During the service, Harold Mathena preached from Joshua 4, referencing the memorial stones the Israelites placed in Gilgal to mark their crossing the Jordan into the Promised Land. Of this significant occasion, Mathena said he sees similarities between then and a new era that has dawned at Midwestern Seminary. He added that the new student center is one of those markers for the entire world to see God's glory and all He has done on the Kansas City campus over the past six years.

"These stones here [at the student center], we are going to commemorate them in recognition of the miracle that has come about in this place," Mathena said.

Just a few years back, he added, many people wondered if this institution could experience revitalization, and his answer is a resounding, "Yes."

"Here at Midwestern, I am thinking, my soul, has this place not been revitalized? Is there not evidence here of a new birth, if you will? There is a new energy here, there is a new excitement here.

"What we are doing here today is celebrating another polished stone. It is another era that we are entering into. It is a new day; it is a new dawning; it is a new time under a new leader, under the great men and women that God has assembled here. I am thinking, glory be to God! And it is not just for you and for me. It is not just for this seminary. It is so that all the people of the world might know the hand of the Lord, that it is mighty."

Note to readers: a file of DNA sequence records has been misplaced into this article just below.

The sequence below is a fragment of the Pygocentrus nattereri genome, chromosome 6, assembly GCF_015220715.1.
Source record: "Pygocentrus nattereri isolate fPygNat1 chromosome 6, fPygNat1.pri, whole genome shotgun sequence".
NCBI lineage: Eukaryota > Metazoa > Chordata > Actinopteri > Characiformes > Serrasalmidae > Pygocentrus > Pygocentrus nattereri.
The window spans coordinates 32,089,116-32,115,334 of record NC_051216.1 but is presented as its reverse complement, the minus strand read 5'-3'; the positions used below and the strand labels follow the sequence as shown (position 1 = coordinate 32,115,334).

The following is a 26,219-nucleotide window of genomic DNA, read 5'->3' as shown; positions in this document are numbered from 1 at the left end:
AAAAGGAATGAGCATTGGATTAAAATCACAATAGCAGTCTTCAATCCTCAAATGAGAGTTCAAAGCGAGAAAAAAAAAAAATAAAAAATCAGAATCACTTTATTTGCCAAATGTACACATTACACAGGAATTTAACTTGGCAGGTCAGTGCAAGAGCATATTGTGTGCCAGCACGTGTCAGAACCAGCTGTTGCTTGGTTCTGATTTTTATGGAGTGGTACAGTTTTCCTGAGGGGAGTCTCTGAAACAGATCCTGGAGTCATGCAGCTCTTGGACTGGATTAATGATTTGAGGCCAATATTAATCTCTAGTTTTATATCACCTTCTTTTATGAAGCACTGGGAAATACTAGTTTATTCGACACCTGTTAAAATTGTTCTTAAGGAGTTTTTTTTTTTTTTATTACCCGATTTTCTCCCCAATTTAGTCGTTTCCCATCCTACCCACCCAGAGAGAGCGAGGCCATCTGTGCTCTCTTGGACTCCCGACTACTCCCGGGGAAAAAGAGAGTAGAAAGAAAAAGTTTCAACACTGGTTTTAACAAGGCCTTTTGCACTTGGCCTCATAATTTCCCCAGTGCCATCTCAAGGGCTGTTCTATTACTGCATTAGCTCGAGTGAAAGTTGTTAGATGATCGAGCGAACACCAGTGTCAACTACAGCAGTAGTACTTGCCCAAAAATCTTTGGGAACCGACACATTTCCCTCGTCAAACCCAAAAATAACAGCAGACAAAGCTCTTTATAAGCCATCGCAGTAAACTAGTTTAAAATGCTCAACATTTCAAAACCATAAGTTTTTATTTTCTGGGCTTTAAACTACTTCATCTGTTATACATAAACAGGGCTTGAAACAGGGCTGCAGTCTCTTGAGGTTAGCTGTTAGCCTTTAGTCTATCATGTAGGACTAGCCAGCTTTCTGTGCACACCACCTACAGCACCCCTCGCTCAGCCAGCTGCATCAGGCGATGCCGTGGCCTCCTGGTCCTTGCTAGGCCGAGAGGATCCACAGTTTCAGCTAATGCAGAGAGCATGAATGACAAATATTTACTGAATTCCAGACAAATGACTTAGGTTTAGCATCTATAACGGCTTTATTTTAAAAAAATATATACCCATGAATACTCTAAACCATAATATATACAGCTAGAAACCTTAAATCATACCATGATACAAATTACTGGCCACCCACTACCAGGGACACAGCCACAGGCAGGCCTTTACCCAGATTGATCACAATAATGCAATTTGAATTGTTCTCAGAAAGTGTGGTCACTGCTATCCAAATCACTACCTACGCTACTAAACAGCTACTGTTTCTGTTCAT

Students at Midwestern Seminary play a pick-up basketball game in the Mabee Foundation Gymnasium of the Mathena Student Center on seminary’s Kansas City, Mo., campus just minutes after the facility opened Oct. 16.
 
The two-story student center houses a cafeteria, the Sword & Trowel Bookstore and Tomlinson Café, recreation areas for family use, a collegiate-sized gymnasium, walking track, racquetball court, fitness rooms, as well as formal event facilities, seminar rooms and staff offices.

Johnson to join the faculty

Based upon a recommendation from their academic committee, trustees elected Dale Johnson to Midwestern's faculty as associate professor of biblical counseling.

Johnson comes to Midwestern after more than four years at Southwestern Baptist Theological Seminary as assistant professor of biblical counseling. He also is executive director of the Association of Certified Biblical Counselors.

"As we have been evaluating the direction of our counseling program," Allen said, "we could think of no one more qualified in the area of biblical counseling than Dr. Johnson. He brings a wealth of knowledge and experience in the field, and we know he will develop the skills of our counseling students in a way that glorifies God and best serves the local church. We look forward to his leadership in the years ahead."

"These are exciting days at Midwestern Baptist Theological Seminary," Johnson said. "Our Lord has granted Dr. Jason Allen a wonderful vision, and the wisdom to execute that vision for seminary education that serves the church. I am honored to join the growing team the Lord is assembling at MBTS to train church leaders who find their wisdom in Christ, who shepherd as Christ, who are zealous for God's glory like Christ, and who love the bride of Christ."